This Turkish funded American film with a 1960 vibe is still full of follow-your-dream, woman power and on-the-same-page sexuality. The romance of the film suffers with this modern touch. Our idealistic heroine seems a tad bratty and our handsome Ottoman lieutenant seems to miss a thrust when he asks if she is certain that intimacy is what she wants. But, I get ahead of our somewhat silly tale.
1914 is our setting. First, we are in Philadelphia, which is portrayed as anything but the city of brotherly love. Our young American, Lillie Rowe ( Hera Hilmar ) has informed her wealthy parents that she is sickened by the injustice heaped on Black Americans , and she is going to follow a young doctor ( Josh Hartnett ) to Turkey to give the mission where he practices nursing services and medical supplies , including her dead brother’s motorized truck. Why Lillie is adamant about crossing seas and ministering in a foreign clime is unclear. “Mother, I will sail to Istanbul! I have booked the passage.” is all the detail we get. Certainly, it is not just because of Dr. Jude, who will soon be thrown over for Ismail, the dashing Ottoman lieutenant, who will escort her through the dangerous terrain.
A fast two months of boats, trains, horses, the motorized truck, and walking gets Lillie to Anatolia, on the Eastern Front, right before the start of WWI. Her military escort in Turkey is our lieutenant. He tells her that she can not be in the men’s section of the train car. There are customs that need to be observed.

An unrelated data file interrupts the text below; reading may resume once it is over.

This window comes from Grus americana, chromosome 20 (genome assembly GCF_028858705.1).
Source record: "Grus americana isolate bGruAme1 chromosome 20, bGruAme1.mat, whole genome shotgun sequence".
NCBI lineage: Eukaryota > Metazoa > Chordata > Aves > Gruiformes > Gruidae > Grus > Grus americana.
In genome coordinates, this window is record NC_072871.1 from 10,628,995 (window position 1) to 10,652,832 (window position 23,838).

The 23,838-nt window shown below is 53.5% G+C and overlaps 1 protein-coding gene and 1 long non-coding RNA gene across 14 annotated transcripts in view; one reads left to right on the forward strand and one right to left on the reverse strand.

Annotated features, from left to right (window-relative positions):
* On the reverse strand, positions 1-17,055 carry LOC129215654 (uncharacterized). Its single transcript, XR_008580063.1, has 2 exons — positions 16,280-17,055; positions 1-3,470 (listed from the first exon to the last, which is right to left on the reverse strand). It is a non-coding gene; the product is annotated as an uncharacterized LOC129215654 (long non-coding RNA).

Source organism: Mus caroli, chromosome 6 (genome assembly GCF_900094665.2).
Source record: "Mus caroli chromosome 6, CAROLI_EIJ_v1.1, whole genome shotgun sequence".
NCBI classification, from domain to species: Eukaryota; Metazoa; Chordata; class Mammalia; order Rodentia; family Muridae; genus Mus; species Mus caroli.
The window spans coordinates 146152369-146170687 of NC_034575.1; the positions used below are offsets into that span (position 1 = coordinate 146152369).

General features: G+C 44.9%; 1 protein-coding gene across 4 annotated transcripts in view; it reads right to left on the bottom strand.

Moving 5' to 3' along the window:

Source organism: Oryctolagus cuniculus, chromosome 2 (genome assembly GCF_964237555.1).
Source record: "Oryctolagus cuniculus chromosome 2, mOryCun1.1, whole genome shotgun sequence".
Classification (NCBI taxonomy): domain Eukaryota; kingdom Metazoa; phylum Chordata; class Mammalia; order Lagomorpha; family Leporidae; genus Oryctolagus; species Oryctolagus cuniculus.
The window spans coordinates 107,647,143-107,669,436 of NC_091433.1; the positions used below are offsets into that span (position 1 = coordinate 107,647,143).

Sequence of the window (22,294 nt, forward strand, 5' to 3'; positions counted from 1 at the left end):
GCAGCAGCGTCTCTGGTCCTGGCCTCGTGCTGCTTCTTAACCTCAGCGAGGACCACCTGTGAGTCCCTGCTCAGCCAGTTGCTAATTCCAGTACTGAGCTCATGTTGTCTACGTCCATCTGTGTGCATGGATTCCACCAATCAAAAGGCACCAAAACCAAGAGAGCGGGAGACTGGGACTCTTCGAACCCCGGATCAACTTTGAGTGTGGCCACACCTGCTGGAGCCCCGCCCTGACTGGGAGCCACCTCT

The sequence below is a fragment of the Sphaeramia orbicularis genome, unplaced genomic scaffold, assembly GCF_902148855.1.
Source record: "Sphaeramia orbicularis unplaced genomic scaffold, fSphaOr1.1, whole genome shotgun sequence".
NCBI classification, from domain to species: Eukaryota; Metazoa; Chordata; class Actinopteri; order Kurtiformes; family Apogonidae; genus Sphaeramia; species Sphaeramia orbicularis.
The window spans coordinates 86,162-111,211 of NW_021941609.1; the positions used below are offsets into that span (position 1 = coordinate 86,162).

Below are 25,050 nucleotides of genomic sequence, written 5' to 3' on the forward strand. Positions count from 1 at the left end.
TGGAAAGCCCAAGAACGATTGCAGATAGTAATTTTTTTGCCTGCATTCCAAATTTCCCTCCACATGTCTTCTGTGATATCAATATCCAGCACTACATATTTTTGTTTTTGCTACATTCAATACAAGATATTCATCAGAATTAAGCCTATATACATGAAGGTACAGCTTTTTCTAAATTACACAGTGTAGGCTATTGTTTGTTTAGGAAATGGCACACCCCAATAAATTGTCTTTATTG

As a period piece there are lots of flaws, but the action keeps coming and they escape when bandits steal the supplies and resurface to sell them at the twenty-four bed mission hospital. Here, we meet Dr. Woodruff ( Ben Kingsley) and see the jealousy between Jude and Ismail. Jude warns Lillie, ” He is not your friend. He is here to gather information.” Jude has been hiding guns in the chapel for the Christian Armenians.
Music by Geof Zanelli pushes our emotions Dr. Zivago style, though there is no Lara’s theme to identify. Lillie’s protector is our handsome soldier ( Michael Huisman ) who provides the love triangle, pitting doctor against warrior.
The cinematography is wide-angle lush and, at times, stirring. Horseback rides through waving wheat fields, mountain surrounded lakes, and sweeping clouds fill many scenes. Istanbul’s mosques, markets and harbors are equally emotionally drawing.
The battles are not large, but more like small bands of Christian Armenian villagers against a few Imperial Ottoman soldiers. The picture has been criticized for down-playing what became one of the first studied genocides of the modern world. Here, our Muslim officer metes out fair release instead of certain death.
Ben Kingsley, as Dr. Woodruff, provides the father figure for the young clinic workers. He had set up the foreign hospital with his wife, and he has lost her to the cause. He uses ether to drug himself to sleep. He understands love and loss, and recognizes that Lillie has fallen deeply in love with the Ottoman lieutenant. Neither does he miss the fact that Jude has fallen in love with Lillie.
“The Ottoman Lieutenant” seems like a throwback to the past while trying to change our knowledge of it. Note the ironic Christian doctor Jude’s fight scene, but don’t expect to get a true history from this film. American Director Joseph Ruben and writer Jeff Stockwell had their focus elsewhere. The flashback narration only tells us how Lillie was changed by the world she so heartily wished to change.